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Fry, Roger Eliot (1866-1934) painter and art critic
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Letter from Caroline Trevelyan to Elizabeth Trevelyan

Welcombe, Stratford on Avon. - Glad to hear good news of Elizabeth and Robert and especially that there are 'pleasant friends to take walks with'. Would have liked to join them on the trip to Amalfi and have 'seen the lovely pergola again'. Glad the rumour about Mr Fry [that he had died] was not true; wonders how it started. More people drop in for tea than at Wallington, which is good for Sir George in the winter as it stops him getting 'too absorbed in his writing'. Henry James is coming for a few days on Saturday, and Dorothy Ward 'to help amuse him'. Is writing an interesting 'Life of Mazzini' by Bolton King, which is 'very well written'. The local recollection of their parties last summer is 'still vivid'. The weather is fine and mild, though TInson 'remarks that "we shall have a pinch for it, later"'. Wishes she had seen Ravello and Amalfi in the sunshine. Tells Elizabeth to find out about the homeopathic cold medicine; has often heard it to be 'very efficacious'. Asks if Elizabeth would like to join the [Grosvenor Crescent] Club; Caroline must arrange it before 20 February if so. Charles has gone to Paris with introductions to politicians. Sends love to Robert, and is glad his play 'prospers'.

Letter from Roger Fry to R. C. Trevelyan

22 Lungarno Acciajuoli, Florence. - Is glad Trevelyan is coming out to Italy: they must meet. Trevelyan must not be discouraged by his current difficulties. When B.B. and he were discussing Moore's book [Thomas Sturge Moore's "The Vinedresser and Other Poems"?], Berenson said he found 'far more poetry... and sense of beauty' in Trevelyan's. Has had letter from Binyon: hopes Trevelyan will see him before he comes abroad, as the 'whole business' [the quarrel over the publication of Fry's book on Bellini, see 4/28] must end soon. The 'Frullinites' are being 'chary': it's best to visit them rather than stay; has met Loeser whose personality makes Berenson's attitude understandable.

Postcard from Roger Fry to R. C. Trevelyan

Postmarked Folkestone. - Thanks Bob for his letter. Has seen P[aul] Nash and arranged for him to 'try his hand at decorative work [at the Omega Workshops]... a good test of where his real power lies'. Thinks Nash has 'imagination of some kind' and needs to find the way to use it; finds him very sympathetic and would like to have him with them. Has sold two of his own pictures. Is going [to France] for a while to see the Vildracs and some pictures.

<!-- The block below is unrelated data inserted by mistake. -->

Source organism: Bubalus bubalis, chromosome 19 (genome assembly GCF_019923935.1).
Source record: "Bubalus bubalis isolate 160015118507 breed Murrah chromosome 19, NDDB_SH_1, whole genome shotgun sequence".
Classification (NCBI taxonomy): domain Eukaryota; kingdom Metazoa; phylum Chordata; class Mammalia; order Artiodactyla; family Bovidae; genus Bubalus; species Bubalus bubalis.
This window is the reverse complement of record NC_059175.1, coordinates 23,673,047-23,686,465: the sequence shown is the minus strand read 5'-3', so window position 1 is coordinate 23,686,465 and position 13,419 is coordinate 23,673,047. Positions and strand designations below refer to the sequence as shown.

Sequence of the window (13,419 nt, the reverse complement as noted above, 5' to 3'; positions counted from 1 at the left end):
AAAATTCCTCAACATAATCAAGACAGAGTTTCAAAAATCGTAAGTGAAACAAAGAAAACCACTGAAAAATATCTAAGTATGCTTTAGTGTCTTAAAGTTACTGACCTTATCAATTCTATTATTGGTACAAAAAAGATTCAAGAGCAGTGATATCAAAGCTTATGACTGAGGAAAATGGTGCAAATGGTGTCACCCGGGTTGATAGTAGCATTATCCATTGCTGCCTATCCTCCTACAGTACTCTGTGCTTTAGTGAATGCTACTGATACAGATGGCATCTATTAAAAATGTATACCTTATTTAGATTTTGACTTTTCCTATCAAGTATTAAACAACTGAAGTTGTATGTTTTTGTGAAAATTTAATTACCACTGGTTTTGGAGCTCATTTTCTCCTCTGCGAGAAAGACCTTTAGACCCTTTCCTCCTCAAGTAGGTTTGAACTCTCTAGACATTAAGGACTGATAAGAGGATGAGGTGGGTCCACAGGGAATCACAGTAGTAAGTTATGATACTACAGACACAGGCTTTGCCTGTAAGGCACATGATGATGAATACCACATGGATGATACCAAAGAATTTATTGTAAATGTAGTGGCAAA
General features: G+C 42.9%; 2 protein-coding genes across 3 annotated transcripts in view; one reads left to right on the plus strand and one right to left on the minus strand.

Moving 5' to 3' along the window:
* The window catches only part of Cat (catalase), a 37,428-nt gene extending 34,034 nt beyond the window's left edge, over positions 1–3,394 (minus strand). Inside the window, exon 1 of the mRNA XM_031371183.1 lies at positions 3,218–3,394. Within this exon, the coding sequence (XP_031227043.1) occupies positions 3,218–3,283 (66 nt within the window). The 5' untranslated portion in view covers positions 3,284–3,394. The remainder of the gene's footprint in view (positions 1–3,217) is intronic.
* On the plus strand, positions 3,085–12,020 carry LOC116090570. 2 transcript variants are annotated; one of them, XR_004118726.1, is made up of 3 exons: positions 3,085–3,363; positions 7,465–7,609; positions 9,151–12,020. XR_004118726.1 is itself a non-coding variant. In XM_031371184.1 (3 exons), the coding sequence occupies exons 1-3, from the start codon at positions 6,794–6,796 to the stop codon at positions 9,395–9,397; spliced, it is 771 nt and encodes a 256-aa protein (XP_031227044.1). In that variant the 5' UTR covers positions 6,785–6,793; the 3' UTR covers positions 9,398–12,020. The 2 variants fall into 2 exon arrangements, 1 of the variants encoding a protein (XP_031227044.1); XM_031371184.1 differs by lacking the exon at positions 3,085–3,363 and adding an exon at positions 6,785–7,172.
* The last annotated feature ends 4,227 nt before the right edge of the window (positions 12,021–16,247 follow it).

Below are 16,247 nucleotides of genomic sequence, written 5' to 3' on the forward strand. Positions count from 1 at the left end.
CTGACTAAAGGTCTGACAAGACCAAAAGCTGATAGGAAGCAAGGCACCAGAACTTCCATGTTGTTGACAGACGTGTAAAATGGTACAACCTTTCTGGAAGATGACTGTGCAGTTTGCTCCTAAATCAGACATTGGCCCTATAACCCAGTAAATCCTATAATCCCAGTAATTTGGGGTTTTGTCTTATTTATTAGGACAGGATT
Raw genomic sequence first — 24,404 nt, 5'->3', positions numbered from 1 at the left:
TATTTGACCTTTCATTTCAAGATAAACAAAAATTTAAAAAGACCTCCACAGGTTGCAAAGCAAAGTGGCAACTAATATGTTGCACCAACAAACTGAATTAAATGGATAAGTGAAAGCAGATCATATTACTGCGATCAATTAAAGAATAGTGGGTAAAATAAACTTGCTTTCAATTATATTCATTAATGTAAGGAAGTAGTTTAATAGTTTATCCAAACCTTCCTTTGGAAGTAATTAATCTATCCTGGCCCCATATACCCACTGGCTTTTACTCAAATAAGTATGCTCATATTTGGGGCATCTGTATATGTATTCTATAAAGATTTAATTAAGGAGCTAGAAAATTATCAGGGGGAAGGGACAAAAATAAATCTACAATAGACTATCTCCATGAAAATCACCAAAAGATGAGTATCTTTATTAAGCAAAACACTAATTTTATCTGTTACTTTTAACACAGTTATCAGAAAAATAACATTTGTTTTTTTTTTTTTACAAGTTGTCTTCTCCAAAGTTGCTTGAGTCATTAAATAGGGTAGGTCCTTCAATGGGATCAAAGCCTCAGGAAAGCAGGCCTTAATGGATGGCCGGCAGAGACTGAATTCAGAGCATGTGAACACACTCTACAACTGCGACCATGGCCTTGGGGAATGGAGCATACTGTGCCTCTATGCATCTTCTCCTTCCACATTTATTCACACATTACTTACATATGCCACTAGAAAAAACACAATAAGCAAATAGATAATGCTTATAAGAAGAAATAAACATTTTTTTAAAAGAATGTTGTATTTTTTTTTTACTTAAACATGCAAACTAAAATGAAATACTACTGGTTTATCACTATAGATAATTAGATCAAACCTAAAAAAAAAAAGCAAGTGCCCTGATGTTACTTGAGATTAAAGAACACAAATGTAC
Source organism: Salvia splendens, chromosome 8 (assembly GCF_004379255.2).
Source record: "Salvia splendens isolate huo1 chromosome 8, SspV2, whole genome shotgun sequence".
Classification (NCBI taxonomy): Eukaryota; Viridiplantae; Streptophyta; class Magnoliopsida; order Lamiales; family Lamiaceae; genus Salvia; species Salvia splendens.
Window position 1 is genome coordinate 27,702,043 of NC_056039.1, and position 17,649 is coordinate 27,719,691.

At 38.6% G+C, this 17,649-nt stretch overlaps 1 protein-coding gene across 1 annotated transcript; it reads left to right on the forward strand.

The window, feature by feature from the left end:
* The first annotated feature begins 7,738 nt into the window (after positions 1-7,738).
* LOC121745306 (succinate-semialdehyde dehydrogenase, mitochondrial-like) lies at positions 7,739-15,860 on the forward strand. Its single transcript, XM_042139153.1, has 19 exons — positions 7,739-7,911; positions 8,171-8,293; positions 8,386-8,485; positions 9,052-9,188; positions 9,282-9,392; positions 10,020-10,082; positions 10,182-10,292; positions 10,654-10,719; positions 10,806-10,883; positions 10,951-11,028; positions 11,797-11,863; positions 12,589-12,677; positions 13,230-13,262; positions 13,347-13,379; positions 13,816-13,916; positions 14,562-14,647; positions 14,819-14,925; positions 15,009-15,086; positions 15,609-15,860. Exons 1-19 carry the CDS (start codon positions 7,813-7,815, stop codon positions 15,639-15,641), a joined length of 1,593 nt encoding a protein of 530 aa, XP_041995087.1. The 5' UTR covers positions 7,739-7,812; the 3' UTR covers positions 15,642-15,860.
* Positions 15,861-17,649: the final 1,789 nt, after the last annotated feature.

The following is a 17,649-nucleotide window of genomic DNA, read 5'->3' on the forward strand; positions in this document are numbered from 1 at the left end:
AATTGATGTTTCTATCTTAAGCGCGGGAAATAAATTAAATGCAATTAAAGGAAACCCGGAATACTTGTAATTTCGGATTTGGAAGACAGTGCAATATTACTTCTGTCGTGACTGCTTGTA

Letter from Roger Fry to R. C. Trevelyan

Durbins, Guildford. - Has had a 'furious week' at the Omega [Workshops] and been too busy to make plans; hopes Bob will come over to see their things: thinks there are some boats Julian would like. Will come and stay the night soon with Bob; suggests Boxing Day; can cycle over if there are no trains. Adds in a postscript that they have 'a selection of modern French literature', chosen by [Charles] Vildrac, except that some books have been kept back 'because the customs house officers think they may be indecent'.

Letter from Roger Fry to R. C. Trevelyan

Ivy Holt, Dorking. - Is writing to Trevelyan instead of working on his lectures on the Byzantines. Has just read [Stephen] Philips "P&F" ["Paolo and Francesca"] and shares Trevelyan's conclusions: it is very English and there is no real poetry in it. Trevelyan, Binyon and Moore are far superior, but it is Philips whom the critics praise. Has had an irritating letter from Mrs Grandmont. Yes, Moretto was a Brescian. Describes the Frys' journey back from Italy. Has been to Westcott and thinks the house will do very well: will get to work with the friezes soon. Helen says they will be delighted to have Amica [Elizabeth van der Hoeven] any time in February; hopes he will have some time free from lecturing to show her around Dorking. His arch at the New English [Art Club] looks 'abominable'. Hopes Trevelyan and Berenson will sort things out. Sends love to Ravello.

Letter from Roger Fry to R. C. Trevelyan

Durbins. - Has not sent [Bob's translation of Aristophanes's] "Lysistrata" yet as he wanted Goldie [Lowes Dickinson's] criticisms; Goldie came on Sunday and Fry will read it to Madame Donnay [sic: Vera Donnet] tomorrow. Will try two days in town. Has read Bob's "Lucretius [On Death]" 'with very great delight; would like to bring out a second book, called "Lucretius On Origins" or similar. They should 'stir up Desmond [MacCarthy] to the point of writing' and perhaps advertise 'in educational places - girls' colleges & such like'; Margery [his sister] tells him about 'yearning intellectual appetites among the lower middle classes of Birmingham' though he is unsure 'whether they'd rise to' Lucretius. Is much better for his 'long rest', though managed to 'paint a good lot'; expects to be in town a little now, if he keeps well, but will be back at Durbins after 23 Mar when Pamela returns, so Bob could come over again then.

Letter from Edward Marsh to R. C. Trevelyan